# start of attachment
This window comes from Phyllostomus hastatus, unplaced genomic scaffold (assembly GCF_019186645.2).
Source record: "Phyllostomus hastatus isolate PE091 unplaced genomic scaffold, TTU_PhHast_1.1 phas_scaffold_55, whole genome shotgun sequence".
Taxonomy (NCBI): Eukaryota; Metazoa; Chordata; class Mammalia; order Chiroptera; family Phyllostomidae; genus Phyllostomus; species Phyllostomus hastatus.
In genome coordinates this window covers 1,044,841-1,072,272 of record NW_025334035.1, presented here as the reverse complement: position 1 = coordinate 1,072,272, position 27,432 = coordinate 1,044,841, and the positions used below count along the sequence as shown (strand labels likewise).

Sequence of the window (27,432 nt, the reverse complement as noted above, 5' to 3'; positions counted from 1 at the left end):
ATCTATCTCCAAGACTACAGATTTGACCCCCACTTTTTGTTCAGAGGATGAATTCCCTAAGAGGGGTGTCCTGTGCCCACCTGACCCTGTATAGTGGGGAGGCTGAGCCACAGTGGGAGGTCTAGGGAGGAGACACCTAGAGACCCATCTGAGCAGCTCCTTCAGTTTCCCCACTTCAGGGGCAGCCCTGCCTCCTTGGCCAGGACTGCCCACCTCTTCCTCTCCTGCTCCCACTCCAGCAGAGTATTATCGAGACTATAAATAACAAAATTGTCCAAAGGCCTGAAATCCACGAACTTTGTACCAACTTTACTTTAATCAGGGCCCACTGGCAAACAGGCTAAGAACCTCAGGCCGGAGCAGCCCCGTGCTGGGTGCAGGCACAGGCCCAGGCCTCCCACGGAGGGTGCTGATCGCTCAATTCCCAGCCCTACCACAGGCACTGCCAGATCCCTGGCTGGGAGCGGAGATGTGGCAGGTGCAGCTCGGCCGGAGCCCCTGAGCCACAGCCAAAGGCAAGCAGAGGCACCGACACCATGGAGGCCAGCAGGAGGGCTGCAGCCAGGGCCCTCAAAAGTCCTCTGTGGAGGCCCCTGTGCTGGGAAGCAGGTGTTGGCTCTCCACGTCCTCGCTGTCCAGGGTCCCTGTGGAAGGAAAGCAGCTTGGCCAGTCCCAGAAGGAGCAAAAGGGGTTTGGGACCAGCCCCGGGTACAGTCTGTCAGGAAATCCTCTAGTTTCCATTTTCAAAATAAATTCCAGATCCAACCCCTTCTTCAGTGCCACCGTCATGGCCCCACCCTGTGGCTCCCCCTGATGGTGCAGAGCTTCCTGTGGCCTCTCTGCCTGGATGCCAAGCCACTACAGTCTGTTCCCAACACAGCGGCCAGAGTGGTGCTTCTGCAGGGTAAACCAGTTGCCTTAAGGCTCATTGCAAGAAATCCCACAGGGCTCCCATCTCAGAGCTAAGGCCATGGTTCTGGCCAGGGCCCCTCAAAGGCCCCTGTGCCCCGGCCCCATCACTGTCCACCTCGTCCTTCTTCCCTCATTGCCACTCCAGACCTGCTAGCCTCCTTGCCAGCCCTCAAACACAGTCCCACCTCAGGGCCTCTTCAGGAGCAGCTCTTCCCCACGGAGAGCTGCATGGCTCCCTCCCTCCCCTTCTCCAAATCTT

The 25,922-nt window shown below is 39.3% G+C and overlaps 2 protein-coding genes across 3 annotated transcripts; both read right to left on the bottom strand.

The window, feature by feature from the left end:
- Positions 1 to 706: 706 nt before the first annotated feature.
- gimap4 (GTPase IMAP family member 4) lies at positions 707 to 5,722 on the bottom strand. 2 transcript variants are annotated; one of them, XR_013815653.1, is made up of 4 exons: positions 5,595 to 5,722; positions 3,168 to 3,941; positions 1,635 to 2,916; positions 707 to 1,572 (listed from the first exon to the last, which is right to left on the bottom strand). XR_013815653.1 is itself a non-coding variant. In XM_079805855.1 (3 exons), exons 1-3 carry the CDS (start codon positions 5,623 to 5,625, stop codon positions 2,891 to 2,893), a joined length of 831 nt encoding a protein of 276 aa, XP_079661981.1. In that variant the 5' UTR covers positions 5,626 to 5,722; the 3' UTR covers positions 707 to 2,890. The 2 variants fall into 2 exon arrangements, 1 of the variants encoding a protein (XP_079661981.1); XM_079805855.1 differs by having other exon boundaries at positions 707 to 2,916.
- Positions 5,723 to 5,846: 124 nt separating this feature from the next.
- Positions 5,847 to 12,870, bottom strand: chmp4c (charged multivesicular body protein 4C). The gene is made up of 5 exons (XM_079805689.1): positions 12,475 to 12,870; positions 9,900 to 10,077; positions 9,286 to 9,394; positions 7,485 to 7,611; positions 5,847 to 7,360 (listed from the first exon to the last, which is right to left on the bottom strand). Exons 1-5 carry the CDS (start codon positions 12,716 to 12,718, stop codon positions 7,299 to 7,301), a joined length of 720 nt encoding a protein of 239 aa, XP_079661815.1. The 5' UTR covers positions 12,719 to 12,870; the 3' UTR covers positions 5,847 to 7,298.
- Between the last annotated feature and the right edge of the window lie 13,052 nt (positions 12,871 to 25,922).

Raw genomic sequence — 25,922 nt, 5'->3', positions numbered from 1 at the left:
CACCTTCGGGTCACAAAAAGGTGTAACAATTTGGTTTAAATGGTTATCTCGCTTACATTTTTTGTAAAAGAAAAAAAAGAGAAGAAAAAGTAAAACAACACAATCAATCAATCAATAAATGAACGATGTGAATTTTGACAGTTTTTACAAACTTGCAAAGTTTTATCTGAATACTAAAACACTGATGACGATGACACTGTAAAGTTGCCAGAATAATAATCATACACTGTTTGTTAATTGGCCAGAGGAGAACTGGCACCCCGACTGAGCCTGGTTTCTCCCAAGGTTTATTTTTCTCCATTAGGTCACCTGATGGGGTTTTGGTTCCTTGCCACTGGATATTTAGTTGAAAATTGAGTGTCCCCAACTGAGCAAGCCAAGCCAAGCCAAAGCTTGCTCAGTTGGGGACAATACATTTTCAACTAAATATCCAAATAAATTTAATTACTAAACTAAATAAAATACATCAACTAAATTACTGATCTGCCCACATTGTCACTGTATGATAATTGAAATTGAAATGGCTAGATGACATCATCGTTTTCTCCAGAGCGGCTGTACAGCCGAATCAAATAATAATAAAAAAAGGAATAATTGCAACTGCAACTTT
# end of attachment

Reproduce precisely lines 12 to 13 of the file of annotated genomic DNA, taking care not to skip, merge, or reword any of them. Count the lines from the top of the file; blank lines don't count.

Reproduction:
- Positions 5,847 to 12,870, bottom strand: chmp4c (charged multivesicular body protein 4C). The gene is made up of 5 exons (XM_079805689.1): positions 12,475 to 12,870; positions 9,900 to 10,077; positions 9,286 to 9,394; positions 7,485 to 7,611; positions 5,847 to 7,360 (listed from the first exon to the last, which is right to left on the bottom strand). Exons 1-5 carry the CDS (start codon positions 12,716 to 12,718, stop codon positions 7,299 to 7,301), a joined length of 720 nt encoding a protein of 239 aa, XP_079661815.1. The 5' UTR covers positions 12,719 to 12,870; the 3' UTR covers positions 5,847 to 7,298.
- Between the last annotated feature and the right edge of the window lie 13,052 nt (positions 12,871 to 25,922).